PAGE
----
Bedard earns silver medal at world games

The best athletes in the world find that extra gear when it matters most. Ray Bedard followed that formula to perfection.
The Fort Frances resident soared to new heights yesterday with a personal best of 4.45 metres to win the silver medal in the long jump event at the Special Olympics World Summer Games in Dublin, Ireland.
“I’m thrilled for him and so very proud of him,” Bedard’s coach, Cindy Baker, said from her home here this morning. “I knew he would do it.
“I was so confident in him,” she added. “Ray’s the type that doesn’t choke under the pressure. He gets that burst of adrenaline that helps him do well in meets.”^Bedard qualified for the world games at last year’s national showdown with a jump of 4.16 m. He started off the preliminary round in Dublin with a mark of 4.13 m, which turned out to be his best after he fouled on his second jump and then registered 4.10 m in his third.
The distance left him second in his four-man division after the preliminaries, but with an extra competitor added to the group for the final round, the task of reaching the podium became that much tougher.
But despite being the oldest person in his group at 44, Bedard responded with a jump of 4.15m with his first, then exploded off the line with his second and found himself tied for the lead with Brazil’s Claudio Garcia at 4.45 m.
Bedard came through with another solid jump in his last effort—registering 4.24 m. But Garcia, who had finished third in the preliminary round at 4.07 m, rose to the challenge and nailed a mark of 4.54 m on his final leap to snatch the gold medal away.
Jordan’s Khaled Jarrar grabbed the bronze with a final round jump of 4.17 m.
Saudi Arabia’s Ahmed Mousa landed a monstrous jump of 4.97 m and appeared to have the gold easily locked up. But he subsequently was disqualified, although the reason was unclear at press time.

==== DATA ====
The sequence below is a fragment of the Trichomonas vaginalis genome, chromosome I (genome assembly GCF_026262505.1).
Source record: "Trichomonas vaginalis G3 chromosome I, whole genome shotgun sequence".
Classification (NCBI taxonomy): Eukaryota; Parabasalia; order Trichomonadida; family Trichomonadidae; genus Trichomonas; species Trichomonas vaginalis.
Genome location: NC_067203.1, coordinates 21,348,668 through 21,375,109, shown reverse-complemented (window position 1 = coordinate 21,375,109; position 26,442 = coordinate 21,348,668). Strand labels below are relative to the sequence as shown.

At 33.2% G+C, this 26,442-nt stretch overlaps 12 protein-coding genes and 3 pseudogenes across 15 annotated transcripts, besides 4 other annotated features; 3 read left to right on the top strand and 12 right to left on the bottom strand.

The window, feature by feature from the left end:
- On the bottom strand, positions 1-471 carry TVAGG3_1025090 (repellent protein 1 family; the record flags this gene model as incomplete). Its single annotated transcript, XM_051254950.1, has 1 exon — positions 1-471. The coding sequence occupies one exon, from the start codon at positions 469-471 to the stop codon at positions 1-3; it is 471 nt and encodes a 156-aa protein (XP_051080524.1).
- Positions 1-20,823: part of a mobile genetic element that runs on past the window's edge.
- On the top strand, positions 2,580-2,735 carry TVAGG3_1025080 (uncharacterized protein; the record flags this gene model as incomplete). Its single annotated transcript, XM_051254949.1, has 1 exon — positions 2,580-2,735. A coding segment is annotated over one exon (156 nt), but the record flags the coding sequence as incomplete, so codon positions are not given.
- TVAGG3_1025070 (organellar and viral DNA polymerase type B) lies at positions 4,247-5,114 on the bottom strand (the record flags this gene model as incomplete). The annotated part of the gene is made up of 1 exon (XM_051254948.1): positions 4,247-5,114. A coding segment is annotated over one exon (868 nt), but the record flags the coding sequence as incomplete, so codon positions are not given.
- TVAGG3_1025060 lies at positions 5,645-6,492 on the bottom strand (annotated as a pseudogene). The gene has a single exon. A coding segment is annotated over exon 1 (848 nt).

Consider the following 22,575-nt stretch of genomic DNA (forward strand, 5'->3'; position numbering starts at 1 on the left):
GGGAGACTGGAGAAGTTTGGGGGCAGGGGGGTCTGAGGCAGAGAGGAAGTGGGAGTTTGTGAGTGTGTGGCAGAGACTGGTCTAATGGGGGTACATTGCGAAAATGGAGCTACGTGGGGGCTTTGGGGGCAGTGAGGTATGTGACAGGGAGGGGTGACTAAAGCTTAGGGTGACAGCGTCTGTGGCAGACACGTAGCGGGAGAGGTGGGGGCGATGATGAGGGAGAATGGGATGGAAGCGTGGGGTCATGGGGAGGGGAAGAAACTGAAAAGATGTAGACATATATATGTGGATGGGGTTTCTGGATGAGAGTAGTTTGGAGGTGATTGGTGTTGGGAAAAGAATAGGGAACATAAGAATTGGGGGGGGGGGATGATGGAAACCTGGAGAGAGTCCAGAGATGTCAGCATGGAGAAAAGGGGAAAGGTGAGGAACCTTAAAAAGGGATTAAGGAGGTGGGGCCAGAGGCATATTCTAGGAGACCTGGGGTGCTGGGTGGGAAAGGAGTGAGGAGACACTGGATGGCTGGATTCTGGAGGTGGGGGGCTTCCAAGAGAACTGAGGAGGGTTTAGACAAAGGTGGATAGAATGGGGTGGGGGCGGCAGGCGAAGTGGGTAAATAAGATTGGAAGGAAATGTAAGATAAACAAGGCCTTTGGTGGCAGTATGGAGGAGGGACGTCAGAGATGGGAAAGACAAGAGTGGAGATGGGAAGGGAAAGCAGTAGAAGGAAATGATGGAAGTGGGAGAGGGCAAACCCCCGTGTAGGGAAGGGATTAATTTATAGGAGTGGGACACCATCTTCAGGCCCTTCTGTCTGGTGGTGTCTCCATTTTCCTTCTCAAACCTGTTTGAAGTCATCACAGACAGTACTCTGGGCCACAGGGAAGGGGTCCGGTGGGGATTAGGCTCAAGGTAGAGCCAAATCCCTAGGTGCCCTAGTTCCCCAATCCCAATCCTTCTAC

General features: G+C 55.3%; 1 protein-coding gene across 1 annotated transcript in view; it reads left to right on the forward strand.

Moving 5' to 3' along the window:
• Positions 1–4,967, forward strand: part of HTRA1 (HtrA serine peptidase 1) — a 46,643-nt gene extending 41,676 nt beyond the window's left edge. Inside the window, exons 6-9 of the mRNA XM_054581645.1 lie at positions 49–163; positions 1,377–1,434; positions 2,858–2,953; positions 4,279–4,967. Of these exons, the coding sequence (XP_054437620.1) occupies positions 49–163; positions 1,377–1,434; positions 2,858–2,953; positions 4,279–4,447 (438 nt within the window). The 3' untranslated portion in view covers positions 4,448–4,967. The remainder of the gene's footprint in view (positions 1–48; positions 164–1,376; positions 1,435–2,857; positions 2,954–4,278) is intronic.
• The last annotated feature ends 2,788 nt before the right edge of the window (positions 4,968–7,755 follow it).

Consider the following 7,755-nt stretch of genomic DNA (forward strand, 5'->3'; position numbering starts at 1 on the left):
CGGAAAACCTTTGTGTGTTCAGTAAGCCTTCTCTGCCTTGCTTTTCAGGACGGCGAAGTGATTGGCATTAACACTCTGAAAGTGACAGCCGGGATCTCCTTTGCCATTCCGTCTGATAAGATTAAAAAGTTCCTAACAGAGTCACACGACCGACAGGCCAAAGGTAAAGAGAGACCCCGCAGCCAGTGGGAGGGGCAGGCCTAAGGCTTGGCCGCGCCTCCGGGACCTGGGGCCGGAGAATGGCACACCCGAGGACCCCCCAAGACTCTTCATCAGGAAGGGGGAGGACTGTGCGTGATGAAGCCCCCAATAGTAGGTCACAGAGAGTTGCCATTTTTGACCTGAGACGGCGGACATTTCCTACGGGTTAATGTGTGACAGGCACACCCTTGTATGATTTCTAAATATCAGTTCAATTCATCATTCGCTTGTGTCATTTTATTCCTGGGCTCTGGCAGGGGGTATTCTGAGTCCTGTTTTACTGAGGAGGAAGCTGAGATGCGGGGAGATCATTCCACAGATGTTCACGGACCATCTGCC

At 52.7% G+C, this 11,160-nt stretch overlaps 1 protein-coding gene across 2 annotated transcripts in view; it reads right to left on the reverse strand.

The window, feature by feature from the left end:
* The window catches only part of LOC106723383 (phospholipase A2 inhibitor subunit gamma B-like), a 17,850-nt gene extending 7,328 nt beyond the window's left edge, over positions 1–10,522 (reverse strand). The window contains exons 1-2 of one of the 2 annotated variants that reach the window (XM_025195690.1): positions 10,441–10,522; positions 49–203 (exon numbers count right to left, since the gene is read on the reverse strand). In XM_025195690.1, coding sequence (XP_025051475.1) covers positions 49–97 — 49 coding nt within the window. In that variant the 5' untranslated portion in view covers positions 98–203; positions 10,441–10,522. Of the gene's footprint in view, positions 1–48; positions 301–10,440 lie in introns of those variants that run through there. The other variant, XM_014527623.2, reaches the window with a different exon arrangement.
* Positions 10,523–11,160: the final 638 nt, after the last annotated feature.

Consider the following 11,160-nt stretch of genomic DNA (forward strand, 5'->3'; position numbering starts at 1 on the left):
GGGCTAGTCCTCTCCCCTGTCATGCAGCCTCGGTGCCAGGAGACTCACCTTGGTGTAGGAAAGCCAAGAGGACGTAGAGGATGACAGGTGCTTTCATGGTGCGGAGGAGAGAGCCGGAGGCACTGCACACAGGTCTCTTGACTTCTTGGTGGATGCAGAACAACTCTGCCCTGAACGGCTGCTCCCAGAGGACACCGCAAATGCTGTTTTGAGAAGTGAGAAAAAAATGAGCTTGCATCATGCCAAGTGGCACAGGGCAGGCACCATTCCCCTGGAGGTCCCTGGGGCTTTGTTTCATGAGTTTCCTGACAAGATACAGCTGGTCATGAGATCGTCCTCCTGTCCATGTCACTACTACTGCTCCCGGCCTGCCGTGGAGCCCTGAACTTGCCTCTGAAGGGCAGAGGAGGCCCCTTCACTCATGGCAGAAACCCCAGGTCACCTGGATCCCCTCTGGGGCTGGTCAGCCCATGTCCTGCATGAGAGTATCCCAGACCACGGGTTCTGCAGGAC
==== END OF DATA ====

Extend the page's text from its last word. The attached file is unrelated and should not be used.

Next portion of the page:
The only disappointment for Baker was being awoken at 1 a.m.
this morning by Bedard’s phone call to share the news—only to have the line go dead before the operator could transfer the collect call from the Emerald Isle.
Still, there was no disguising her joy for her protégé’s outstanding achievement.
“Just getting to the [world] games is such an accomplishment,” said an emotional Baker. “Getting a medal is just a bonus.
“It’s his birthday on Sunday. He just gave himself a wonderful present.
And everyone I’ve talked to this morning is so excited for him.
He’s so well-liked around here.
“Working with Ray has been unbelievable. He’s such a great person,” she enthused.
And Bedard’s medal haul looks almost certain to increase before the games wrap up Sunday.
He and his Canada 2 teammates Steve Gauthier, Kalim Keays, and Jean-Francois Leclerc finished first in the preliminary heat in the 4x100m relay with a time of 53.33—almost four seconds faster than their qualifying time.
Great Britain 2 was second at 56.35 while Switzerland I were scratched before the race.
If the three-team division is not expanded before the final race, the worst Canada 2 can do is bronze.
Bedard also is aiming for a medal in the 200m, posting a time of 30.78 in the preliminary heat to finish fourth in his six-man division after qualifying for the event with a mark of 31.11.
Christopher Kassulke of Australia won the heat with a clocking of 26.87.